Germany May Reintroduce Veterans Day for the First Time Since World War II

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Germany May Reintroduce Veterans Day for the First Time Since World War II

Germany should celebrate an annual veterans day, Defense Minister Thomas de Maiziere proposed April 4. May 22—the date of the foundation of the Bundeswehr in 1956—would be the day used to honor German soldiers.

“As the war generation dies out, the defense minister believes that the time is ready for Germany to come of age as a nation and commemorate the work done by its modern armed forces,” writes the Times. It writes that, for Germany, the move would “end one of its last postwar taboos.”

Germany’s first overseas mission since World War ii was in 1991. Since then, roughly 300,000 German soldiers have served abroad, with 100 soldiers killed.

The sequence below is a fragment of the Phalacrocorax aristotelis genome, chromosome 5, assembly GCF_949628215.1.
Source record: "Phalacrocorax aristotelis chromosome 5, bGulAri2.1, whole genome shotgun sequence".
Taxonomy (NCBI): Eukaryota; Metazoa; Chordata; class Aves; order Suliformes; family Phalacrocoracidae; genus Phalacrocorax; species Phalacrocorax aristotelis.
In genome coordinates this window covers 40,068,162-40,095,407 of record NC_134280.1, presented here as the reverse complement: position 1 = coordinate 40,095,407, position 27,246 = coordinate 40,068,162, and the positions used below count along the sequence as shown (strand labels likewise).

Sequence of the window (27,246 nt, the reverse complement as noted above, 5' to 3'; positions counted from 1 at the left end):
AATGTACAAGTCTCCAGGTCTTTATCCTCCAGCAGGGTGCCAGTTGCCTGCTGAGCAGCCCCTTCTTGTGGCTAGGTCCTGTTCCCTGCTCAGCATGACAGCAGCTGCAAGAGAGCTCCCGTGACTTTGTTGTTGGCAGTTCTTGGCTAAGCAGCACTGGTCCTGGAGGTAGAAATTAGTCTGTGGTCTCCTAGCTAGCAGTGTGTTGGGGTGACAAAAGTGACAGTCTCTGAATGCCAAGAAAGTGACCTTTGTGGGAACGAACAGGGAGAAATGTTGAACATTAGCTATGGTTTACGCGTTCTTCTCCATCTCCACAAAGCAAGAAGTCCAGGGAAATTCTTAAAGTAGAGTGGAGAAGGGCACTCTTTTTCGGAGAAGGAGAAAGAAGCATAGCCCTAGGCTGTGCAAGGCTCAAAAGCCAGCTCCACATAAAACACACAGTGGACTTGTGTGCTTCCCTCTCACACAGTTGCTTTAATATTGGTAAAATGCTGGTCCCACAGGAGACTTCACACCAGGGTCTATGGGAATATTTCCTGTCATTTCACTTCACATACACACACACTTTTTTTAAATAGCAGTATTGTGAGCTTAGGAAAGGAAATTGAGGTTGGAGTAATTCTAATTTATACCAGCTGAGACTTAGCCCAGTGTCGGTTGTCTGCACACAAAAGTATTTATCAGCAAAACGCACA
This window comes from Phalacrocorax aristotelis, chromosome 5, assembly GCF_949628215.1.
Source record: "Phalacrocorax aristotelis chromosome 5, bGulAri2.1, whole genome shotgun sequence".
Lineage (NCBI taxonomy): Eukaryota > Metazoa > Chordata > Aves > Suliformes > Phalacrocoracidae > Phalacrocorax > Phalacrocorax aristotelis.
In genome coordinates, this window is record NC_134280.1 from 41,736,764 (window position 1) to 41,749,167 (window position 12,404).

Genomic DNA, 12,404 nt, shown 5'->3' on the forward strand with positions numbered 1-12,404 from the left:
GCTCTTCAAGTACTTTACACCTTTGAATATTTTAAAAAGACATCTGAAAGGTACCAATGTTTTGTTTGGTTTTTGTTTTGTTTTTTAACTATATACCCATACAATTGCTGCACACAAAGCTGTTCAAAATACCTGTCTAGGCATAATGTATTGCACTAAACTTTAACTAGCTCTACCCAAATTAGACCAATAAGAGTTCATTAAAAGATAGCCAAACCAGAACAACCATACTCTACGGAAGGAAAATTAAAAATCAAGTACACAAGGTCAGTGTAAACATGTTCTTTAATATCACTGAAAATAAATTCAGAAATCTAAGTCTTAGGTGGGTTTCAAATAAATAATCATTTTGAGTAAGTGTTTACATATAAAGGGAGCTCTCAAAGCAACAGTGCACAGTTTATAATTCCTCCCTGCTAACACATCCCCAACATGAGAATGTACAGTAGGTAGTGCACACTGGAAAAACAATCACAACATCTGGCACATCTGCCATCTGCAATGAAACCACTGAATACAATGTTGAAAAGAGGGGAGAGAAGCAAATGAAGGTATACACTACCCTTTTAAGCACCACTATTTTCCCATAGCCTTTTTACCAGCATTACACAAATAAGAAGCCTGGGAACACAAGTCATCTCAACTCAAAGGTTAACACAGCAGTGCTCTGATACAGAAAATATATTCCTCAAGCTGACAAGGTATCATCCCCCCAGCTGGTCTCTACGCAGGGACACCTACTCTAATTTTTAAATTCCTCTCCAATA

The proposals are supported by the German Army and the ruling Christian Democratic Union.

The Times points out that May 22 is also the birthday of Richard Wagner, a favorite composer of the Nazis. But this is almost certainly a coincidence—a Nazi connection could probably be found with any date put forward.

The idea has significant opposition. But it is part of Germany’s return to being a “normal nation.” For years Germany has held back from aggressively and overtly pursuing its self-interest. Its ambitions have been cloaked within the European Union, and its army has only fought as part of groups like nato. But this debate is a sign that that time is over. Watch for the German military to continue to shake off its Nazi past.